Afghanistan has ordered a network of schools run by an organisation regarded with suspicion by the Turkish government to be transferred to a foundation approved by Ankara, Afghan officials said.
The move against Afghan Turk CAG Educational NGO (ATCE), the body that runs the schools, appears to be part of Turkey’s campaign against followers of Fethullah Gülen, a U.S.-based preacher, the main suspect behind the foiled July 15, 2016 coup attempt in the country.
ATCE, which says it is an independent organization, runs schools in several cities including the capital, Kabul, Mazar-i-Sharif, Kandahar and Herat and has been in Afghanistan since 1995.
Acting Education Minister Shafiq Samim said the Turkish government had asked for the schools to be placed under the Maarif Vakfı, a Turkish educational and charitable foundation.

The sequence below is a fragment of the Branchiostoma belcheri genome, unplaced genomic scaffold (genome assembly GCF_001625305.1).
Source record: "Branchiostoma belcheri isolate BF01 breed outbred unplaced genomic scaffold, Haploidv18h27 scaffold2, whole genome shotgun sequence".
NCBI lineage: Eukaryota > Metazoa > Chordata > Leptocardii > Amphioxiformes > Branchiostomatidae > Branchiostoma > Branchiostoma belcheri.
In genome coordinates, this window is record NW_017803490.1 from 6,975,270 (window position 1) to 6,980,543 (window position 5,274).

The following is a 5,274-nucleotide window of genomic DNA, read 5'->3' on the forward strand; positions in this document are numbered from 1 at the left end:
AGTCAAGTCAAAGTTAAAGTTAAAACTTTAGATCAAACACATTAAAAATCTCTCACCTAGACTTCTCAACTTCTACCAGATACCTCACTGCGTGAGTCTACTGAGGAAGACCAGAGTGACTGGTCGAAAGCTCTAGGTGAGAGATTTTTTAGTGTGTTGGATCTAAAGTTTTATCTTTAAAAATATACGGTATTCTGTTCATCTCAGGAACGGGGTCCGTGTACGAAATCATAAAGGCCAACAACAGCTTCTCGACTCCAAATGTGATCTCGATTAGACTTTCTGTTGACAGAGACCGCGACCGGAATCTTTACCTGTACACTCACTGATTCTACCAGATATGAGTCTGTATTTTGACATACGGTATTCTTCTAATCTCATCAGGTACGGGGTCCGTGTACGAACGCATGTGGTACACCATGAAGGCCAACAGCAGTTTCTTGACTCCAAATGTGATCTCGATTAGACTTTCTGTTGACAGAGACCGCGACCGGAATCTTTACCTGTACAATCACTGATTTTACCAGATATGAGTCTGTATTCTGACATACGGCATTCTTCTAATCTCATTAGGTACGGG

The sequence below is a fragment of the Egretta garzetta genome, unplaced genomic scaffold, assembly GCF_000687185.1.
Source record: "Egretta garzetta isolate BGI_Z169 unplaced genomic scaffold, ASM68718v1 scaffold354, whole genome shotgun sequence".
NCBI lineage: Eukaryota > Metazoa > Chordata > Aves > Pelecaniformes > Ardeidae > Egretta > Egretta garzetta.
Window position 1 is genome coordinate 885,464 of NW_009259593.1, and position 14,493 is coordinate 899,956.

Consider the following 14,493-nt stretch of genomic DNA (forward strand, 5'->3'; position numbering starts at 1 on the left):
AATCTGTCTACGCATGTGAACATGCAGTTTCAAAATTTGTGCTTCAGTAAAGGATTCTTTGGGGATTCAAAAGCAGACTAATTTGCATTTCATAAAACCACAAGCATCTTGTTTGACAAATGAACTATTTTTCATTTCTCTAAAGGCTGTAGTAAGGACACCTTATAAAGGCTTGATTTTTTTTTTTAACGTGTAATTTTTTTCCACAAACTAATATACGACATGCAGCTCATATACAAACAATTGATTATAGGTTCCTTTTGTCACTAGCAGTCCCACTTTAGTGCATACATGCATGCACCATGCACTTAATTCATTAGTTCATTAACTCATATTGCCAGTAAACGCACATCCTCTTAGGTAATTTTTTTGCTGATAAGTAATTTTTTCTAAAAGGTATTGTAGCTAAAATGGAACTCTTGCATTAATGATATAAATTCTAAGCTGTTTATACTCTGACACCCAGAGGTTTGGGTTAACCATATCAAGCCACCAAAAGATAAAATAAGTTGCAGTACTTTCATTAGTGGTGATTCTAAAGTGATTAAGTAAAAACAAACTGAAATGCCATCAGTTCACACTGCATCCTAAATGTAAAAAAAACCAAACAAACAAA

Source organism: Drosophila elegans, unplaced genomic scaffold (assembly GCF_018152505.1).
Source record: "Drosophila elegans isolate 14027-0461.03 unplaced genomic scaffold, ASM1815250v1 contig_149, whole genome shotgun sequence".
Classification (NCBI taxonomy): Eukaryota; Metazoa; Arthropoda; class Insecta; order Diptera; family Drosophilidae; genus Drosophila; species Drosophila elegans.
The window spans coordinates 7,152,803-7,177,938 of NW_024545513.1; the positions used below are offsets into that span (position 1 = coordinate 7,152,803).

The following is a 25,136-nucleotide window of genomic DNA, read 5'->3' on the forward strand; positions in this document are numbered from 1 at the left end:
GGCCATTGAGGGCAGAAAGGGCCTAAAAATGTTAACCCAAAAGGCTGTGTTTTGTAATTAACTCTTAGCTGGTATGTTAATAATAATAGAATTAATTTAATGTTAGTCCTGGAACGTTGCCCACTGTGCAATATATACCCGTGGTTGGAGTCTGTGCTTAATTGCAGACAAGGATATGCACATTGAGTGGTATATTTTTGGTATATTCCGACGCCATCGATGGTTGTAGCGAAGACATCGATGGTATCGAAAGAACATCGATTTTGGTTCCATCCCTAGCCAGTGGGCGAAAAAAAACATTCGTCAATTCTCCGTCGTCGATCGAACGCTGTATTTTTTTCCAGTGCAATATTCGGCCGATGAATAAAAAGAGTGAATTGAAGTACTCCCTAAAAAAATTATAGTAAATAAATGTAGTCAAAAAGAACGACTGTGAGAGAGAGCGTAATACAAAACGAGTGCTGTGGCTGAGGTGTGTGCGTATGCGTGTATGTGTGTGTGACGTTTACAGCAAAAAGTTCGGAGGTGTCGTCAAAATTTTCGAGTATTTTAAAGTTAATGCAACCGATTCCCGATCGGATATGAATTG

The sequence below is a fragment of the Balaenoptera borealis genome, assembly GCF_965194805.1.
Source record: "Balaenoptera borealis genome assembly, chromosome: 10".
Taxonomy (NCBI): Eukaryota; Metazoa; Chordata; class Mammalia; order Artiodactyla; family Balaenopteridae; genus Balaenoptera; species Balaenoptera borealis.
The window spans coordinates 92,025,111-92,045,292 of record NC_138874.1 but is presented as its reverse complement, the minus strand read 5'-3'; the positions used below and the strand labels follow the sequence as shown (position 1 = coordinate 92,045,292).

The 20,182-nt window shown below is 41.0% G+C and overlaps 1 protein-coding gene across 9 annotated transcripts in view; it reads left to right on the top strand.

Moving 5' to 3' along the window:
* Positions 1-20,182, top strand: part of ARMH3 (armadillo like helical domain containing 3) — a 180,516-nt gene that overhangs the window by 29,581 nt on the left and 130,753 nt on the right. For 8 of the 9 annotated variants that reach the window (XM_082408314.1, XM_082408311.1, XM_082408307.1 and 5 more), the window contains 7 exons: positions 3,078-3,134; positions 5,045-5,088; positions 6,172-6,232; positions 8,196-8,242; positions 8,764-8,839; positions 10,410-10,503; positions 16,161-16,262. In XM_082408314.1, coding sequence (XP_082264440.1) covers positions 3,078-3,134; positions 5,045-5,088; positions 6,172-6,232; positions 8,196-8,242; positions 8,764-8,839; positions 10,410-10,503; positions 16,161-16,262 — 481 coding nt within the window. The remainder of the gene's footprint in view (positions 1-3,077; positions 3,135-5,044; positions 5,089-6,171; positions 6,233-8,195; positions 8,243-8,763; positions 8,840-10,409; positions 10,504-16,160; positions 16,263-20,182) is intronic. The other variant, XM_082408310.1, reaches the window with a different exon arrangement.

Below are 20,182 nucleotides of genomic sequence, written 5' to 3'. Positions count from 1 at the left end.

He said there would be a “gradual transition” of staff but the government would not expel any of the schools’ Turkish teachers.
“Turkish teachers are our guests and there has not been any decision to expel them,” he told a news conference on Saturday, adding that the schools would continue to operate.
ATCE Chairman Numan Erdoğan said his organization had not yet received any government notification, and would challenge any decision to take away management of the schools.
“We have nothing to do with developments in Turkey, none of our teachers is implicated and any allegations against us about that are baseless,” he said.
Last year, shortly before a visit to Islamabad by Turkish President Tayyip Erdoğan, Pakistan ordered Turkish teachers at schools run by a body called PakTurk International Schools and Colleges to leave the country.